When you’re on a multi-day drive in a big stupid truck hauling home some furniture that belonged to your dead grandmother, it’s best to include some adventures along the way. In fact, it’s probably mandatory.
I’d never done the drive from Texas to Virginia, although it’s one my grandmother managed a few times in her 89 years of life. She was born in Loop, Texas, between Lubbock and Midland, and then moved to Virginia and, much later, returned to Texas, to Houston, for her remaining years.
After coming home from my deployment, getting to Texas to gather up some of her things was among the pressing items on my to-do list. I was, thankfully, able to come home for her funeral back in November and was able to spend a week in Texas before I headed back to Kuwait. Then though, there wasn’t much time or energy for much else other than grieving and traveling from Houston to Loop and then back to the desert.
In planning this trip the first thing I did, of course, was look up what National Park units would be along the way. I’m trying to get to all of them, all 417 of the damn things, and any chance to get another stamp in my National Parks passport or to explore these exceptional parts of America – whether historic, scenic or otherwise – is a chance that I take.
I saw we’d be driving right through Chattanooga, Tennessee, a town I’d heard some good things about and home to the Chickamauga and Chattanooga National Military Park, which seemed like a perfect excuse for a pitstop as we made our way northeast.
The park is comprised of four main areas: Chickamauga Battlefield, Missionary Ridge, Moccasin Bend and Lookout Mountain Battlefield, to include Point Park, which seemed like the easiest part of the park to visit given our route and also our big dumb truck.
The drive up the mountain was definitely an adventure. The truck, being so big and dumb, had a tough time climbing some of the hills and the narrow roads along the way made for some gut-clenching moments. It was a chilled February morning and most of the roads around Point Park were empty so we easily found street parking for the truck and spent about an hour exploring the park and taking in the absolutely amazing views of Chattanooga.
The Battle of Lookout Mountain was fought on November 24, 1863, and was part of the Chattanooga Campaign of the Civil War. Confederate troops were defeated there by Union forces led by Maj. Gen. Joseph Hooker. It was called the “Battle Above the Clouds,” and there’s a massive painting by the same name in the visitor center across from Point Park.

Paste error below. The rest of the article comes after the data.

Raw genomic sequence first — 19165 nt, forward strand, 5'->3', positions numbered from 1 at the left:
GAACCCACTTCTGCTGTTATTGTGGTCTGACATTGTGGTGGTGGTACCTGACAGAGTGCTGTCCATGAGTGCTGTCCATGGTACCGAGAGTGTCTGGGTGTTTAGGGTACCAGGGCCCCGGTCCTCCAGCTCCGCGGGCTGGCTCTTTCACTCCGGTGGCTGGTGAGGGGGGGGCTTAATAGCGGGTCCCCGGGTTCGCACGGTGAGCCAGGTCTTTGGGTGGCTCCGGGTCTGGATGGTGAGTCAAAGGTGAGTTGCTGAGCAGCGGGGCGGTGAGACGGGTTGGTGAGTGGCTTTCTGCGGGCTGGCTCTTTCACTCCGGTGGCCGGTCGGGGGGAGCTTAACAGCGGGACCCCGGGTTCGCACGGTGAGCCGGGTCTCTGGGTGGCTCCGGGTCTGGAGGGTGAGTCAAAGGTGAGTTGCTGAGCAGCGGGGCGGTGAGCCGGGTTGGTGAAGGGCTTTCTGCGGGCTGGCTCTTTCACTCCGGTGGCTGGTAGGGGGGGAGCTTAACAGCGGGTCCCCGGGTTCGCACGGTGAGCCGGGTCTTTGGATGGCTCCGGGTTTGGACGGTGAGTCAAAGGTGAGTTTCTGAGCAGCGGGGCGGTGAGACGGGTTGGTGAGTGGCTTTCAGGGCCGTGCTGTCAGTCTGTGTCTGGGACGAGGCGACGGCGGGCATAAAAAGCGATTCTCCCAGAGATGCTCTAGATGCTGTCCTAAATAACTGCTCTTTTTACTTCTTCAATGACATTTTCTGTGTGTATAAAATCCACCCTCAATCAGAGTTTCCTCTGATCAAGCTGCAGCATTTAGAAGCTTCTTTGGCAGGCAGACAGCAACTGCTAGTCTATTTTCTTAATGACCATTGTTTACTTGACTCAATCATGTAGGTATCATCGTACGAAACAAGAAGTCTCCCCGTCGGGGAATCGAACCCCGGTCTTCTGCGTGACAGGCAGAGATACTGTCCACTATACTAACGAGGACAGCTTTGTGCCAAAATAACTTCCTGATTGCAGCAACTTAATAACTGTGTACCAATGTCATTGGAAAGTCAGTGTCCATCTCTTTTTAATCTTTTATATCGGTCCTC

I know military history isn’t everyone’s thing, especially when it comes to military history related to the Civil War, but I’m always fascinated by it. I suppose after 14 years in the Army, that’s to be expected and after living in Richmond, Virginia, for more than a decade, it’s pretty much impossible for me to ignore the Civil War.
It’s $5 per person to enter Point Park and it’s really, really pretty. You can see the whole city from up there, all spread out below you. Moccasin Bend, which has been home to humans for more than 12,000 years, is easy to spot and beautiful to see from above.
There’s an exhibit on Civil War photography in Ochs Memorial Observatory, located inside Point Park, and the New York Peace Memorial, erected by New York as a sign of peace and reconciliation between Union and Confederate veterans after the Civil War.
After the park, we needed snacks. We had another full day of driving ahead of us and figured a stop for some actual food would help with our sanity. I can only handle so many road snacks and while we’d packed a cooler full of goodies and had food of a higher caliber than that typically found at gas stations, sometimes just getting the fuck out of the car and sitting down to enjoy a meal can make all the driving seem a little less daunting.
We found Sugar’s Ribs right next to the interstate on the way out of town and it was damn near perfection. There were even goats hanging out in the yard, doing their goat thing.
We ordered more food than we needed, of course. We had the taco sampler that included a smoked pork butt taco, a wood-grilled chicken taco and a smoked brisket taco, along with some ribs, some mac and cheese and some brunswick stew.
It was all good. Every single bit was good. Every taco. All the meats. The cornbread was maybe some of the best I’ve had and I couldn’t even begin to pick which sauce I liked the best. It was brilliant food and the ribs made for a fantastic road snack a few hours down the road.